Lévy Gorvy Gallery, May 2nd – June 24th, 2017

 

It is amazing to think of all the talent in photography in the 1950’s.  In this decade the medium began to insist on its merit as a fine art.  The Family of Man exhibition at the Museum of Modern Art in 1955 was the apotheosis of photography as a form of artistic documentation.  Curated by Edward Steichen, the exhibition was seen by over 9 million people around the globe, leaving an indelible impression of humanism on generations.  The popular publication under the same name was filled with inspirational quotes and questions . . .

Who is the slayer, who the victim? Speak.  – Sophocles

Cover of the softcover edition of ‘The Family of Man’, priced $1.00 in 1955 when issued.

Diane Arbus was a part of the Family of Man exhibition and at the forefront of the growth of photography as high art.  Her path to fame was determined by a particular vision derived from a particular upbringing.  She was well-to-do, attended Fieldston and grew up mostly on Central Park West.  Her father was the owner of Russek’s, a Fifth Avenue department store.  She married at 18 to actor Allan Arbus and together they had a commercial studio, working for her father, Bonwit Teller and various magazines.  In 1956, Diane to began to pursue her own subjects.  This early experience in fashion photography was the direct opposite of the trajectory of Arbus’s artistic career.

Like Lisette Model, who was a teacher and great influence, Diane’s photographs penetrated the idea specificity as a kind of antithesis to the commercial model of common man.  But in this specificity was also a sense of the general, and the arbitrary.

Model and Arbus employed the snapshot.  Model had this to say about the technique that is now ubiquitous:

 “I am a passionate lover of the snapshot, because of all photographic images, it comes closest to the truth … the snapshooter[‘s] pictures have an apparent disorder and imperfection which is exactly their appeal and their style.”

Robert Frank was a great proponent of the snapshot as well, whose book, The Americans first published in France in 1958, typified the aesthetic.  At the risk of being didactic, Frank had this to say about photography:

There is one thing that photography must contain, the humanity of the moment.

An exhibition at Lévy Gorvy takes on Diane Arbus’s work in the parks, namely Central Park and Washington Square.  When we think of the parks in New York, we think of a place where one can let their hair (or guard) down, a wild area where we stroll through the seasons or idle away a half hour on a bench with a lover or a friend.  If you sit in a park in New York around sunset you can understand light and movement in a social sense.  Arbus was driven to it.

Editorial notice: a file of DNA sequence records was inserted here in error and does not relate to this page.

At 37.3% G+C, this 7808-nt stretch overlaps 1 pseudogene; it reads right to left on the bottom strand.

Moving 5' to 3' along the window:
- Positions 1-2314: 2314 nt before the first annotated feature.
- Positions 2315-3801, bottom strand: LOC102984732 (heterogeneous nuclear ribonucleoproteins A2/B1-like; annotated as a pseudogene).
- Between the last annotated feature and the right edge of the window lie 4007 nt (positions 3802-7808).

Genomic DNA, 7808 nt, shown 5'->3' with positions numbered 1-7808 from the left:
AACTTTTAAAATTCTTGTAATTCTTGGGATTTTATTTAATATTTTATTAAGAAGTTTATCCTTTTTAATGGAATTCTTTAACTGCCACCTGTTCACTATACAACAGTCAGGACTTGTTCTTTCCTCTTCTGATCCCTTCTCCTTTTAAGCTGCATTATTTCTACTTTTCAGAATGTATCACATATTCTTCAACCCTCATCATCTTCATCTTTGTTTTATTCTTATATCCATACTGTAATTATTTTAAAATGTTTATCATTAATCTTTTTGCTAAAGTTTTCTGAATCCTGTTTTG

Diane Arbus mastered the art of contrast.  Her famous black and white portraits isolate the figures against the background.  This was sometimes accomplished by using a flash in daytime.  Other times it was manipulated in the darkroom. In a discussion at Lévy Gorvy, photographer and Diane Arbus’s main printer, Neil Selkirk, explained Arbus’s affinity for a kind of physical darkness, “she was completely oblivious to conventions of quality . . . she was interested in darkness . . . it was against everything I learned.”

The magic of her work is that we are still determining the emotional effects of her reflection.  The world may have been very dark for Diane Arbus, but she captured that idea beautifully.  Within this darkness lay the tragic truth and a kind of scrutiny that was poetically sensitive.

Woman in long coat and dark hat, Central Park, N.Y.C. 1962. Photo: Diane Arbus/Copyright © The Estate of Diane Arbus

In an exhibition of 38 photographs covering two floors of the gallery, there is only one image where the subject is baring their teeth.  Smiling was not essential to the program.  New Yorkers, don’t really smile easily anyway.  It’s too damn hard.  At her best, Arbus captured the grave intensity of living in the city while lifting the veil to show the lightness of being.  This external contradiction is so New York and is best exemplified out of doors in the light of day.  She was confident in this contrast:

A photograph is a secret about a secret. The more it tells you the less you know.

It is apparent that Diane Arbus was less occupied with the upper crust than capturing something of the rest of humanity.  It is still an aristocratic look at the world.  Diane Arbus was always ingratiating but pointing the camera at people no matter how random is a way of capturing or dominating their spirit.  However, it can be a game of thrones, as to who is the conqueror.  Thus is the gap between intention and effect, something Arbus was deeply involved with.

Blonde girl, Washington Square Park, N.Y.C. 1965. Photo: Diane Arbus/Copyright © The Estate of Diane Arbus

“… I remember one summer I worked a lot in Washington Square Park. It must have been about 1966. The park was divided. It has these walks, sort of like a sunburst, and there were these territories staked out. There were young hippie junkies down one row. There were lesbians down another, really tough amazingly hard-core lesbians. And in the middle were winos. They were like the first echelon and the girls who came from the Bronx to become hippies would have to sleep with the winos to get to sit on the other part with the junkie hippies. It was really remarkable. And I found it very scary… There were days I just couldn’t work there and then there were days I could…. I got to know a few of them. I hung around a lot. I was very keen to get close to them, so I had to ask to photograph them.” – D.A.

A young man and his girlfriend with hot dogs in the park, N.Y.C. 1971 © The Estate of Diane Arbus

-JSB